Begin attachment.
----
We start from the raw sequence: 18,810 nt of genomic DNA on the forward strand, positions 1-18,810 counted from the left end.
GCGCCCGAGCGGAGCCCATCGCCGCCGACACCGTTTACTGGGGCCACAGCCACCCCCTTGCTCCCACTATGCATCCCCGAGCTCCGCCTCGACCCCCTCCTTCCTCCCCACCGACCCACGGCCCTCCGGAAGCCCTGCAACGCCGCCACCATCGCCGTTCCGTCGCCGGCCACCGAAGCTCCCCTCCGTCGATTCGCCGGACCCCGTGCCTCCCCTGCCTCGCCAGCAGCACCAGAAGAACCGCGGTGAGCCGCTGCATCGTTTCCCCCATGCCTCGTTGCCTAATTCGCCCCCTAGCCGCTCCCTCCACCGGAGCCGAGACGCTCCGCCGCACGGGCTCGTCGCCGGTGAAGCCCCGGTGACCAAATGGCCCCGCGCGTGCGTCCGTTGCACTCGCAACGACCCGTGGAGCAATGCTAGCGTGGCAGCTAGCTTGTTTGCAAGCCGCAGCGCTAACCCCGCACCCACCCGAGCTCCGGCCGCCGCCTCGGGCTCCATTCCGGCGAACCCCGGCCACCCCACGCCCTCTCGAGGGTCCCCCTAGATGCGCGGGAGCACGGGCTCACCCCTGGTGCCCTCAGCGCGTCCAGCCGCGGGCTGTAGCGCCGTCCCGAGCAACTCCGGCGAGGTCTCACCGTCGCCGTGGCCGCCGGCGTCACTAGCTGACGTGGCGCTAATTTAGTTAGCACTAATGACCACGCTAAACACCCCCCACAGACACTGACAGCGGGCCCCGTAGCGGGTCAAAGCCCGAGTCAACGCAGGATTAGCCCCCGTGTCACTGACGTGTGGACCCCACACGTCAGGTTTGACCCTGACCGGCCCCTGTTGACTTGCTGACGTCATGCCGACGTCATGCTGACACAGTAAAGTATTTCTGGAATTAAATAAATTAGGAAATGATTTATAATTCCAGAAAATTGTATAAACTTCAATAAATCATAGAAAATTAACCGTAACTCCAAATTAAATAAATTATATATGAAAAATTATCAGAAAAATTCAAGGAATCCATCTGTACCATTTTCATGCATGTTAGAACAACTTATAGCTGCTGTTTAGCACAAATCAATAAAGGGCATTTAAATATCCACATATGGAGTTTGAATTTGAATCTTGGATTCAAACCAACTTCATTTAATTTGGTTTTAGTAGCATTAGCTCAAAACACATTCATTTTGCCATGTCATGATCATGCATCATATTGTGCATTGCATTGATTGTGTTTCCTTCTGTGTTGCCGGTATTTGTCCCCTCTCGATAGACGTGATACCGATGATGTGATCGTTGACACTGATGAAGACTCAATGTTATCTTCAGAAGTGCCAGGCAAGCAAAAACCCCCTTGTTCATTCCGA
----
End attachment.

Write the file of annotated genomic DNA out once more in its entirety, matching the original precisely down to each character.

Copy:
We start from the raw sequence: 18,810 nt of genomic DNA on the forward strand, positions 1-18,810 counted from the left end.
GCGCCCGAGCGGAGCCCATCGCCGCCGACACCGTTTACTGGGGCCACAGCCACCCCCTTGCTCCCACTATGCATCCCCGAGCTCCGCCTCGACCCCCTCCTTCCTCCCCACCGACCCACGGCCCTCCGGAAGCCCTGCAACGCCGCCACCATCGCCGTTCCGTCGCCGGCCACCGAAGCTCCCCTCCGTCGATTCGCCGGACCCCGTGCCTCCCCTGCCTCGCCAGCAGCACCAGAAGAACCGCGGTGAGCCGCTGCATCGTTTCCCCCATGCCTCGTTGCCTAATTCGCCCCCTAGCCGCTCCCTCCACCGGAGCCGAGACGCTCCGCCGCACGGGCTCGTCGCCGGTGAAGCCCCGGTGACCAAATGGCCCCGCGCGTGCGTCCGTTGCACTCGCAACGACCCGTGGAGCAATGCTAGCGTGGCAGCTAGCTTGTTTGCAAGCCGCAGCGCTAACCCCGCACCCACCCGAGCTCCGGCCGCCGCCTCGGGCTCCATTCCGGCGAACCCCGGCCACCCCACGCCCTCTCGAGGGTCCCCCTAGATGCGCGGGAGCACGGGCTCACCCCTGGTGCCCTCAGCGCGTCCAGCCGCGGGCTGTAGCGCCGTCCCGAGCAACTCCGGCGAGGTCTCACCGTCGCCGTGGCCGCCGGCGTCACTAGCTGACGTGGCGCTAATTTAGTTAGCACTAATGACCACGCTAAACACCCCCCACAGACACTGACAGCGGGCCCCGTAGCGGGTCAAAGCCCGAGTCAACGCAGGATTAGCCCCCGTGTCACTGACGTGTGGACCCCACACGTCAGGTTTGACCCTGACCGGCCCCTGTTGACTTGCTGACGTCATGCCGACGTCATGCTGACACAGTAAAGTATTTCTGGAATTAAATAAATTAGGAAATGATTTATAATTCCAGAAAATTGTATAAACTTCAATAAATCATAGAAAATTAACCGTAACTCCAAATTAAATAAATTATATATGAAAAATTATCAGAAAAATTCAAGGAATCCATCTGTACCATTTTCATGCATGTTAGAACAACTTATAGCTGCTGTTTAGCACAAATCAATAAAGGGCATTTAAATATCCACATATGGAGTTTGAATTTGAATCTTGGATTCAAACCAACTTCATTTAATTTGGTTTTAGTAGCATTAGCTCAAAACACATTCATTTTGCCATGTCATGATCATGCATCATATTGTGCATTGCATTGATTGTGTTTCCTTCTGTGTTGCCGGTATTTGTCCCCTCTCGATAGACGTGATACCGATGATGTGATCGTTGACACTGATGAAGACTCAATGTTATCTTCAGAAGTGCCAGGCAAGCAAAAACCCCCTTGTTCATTCCGA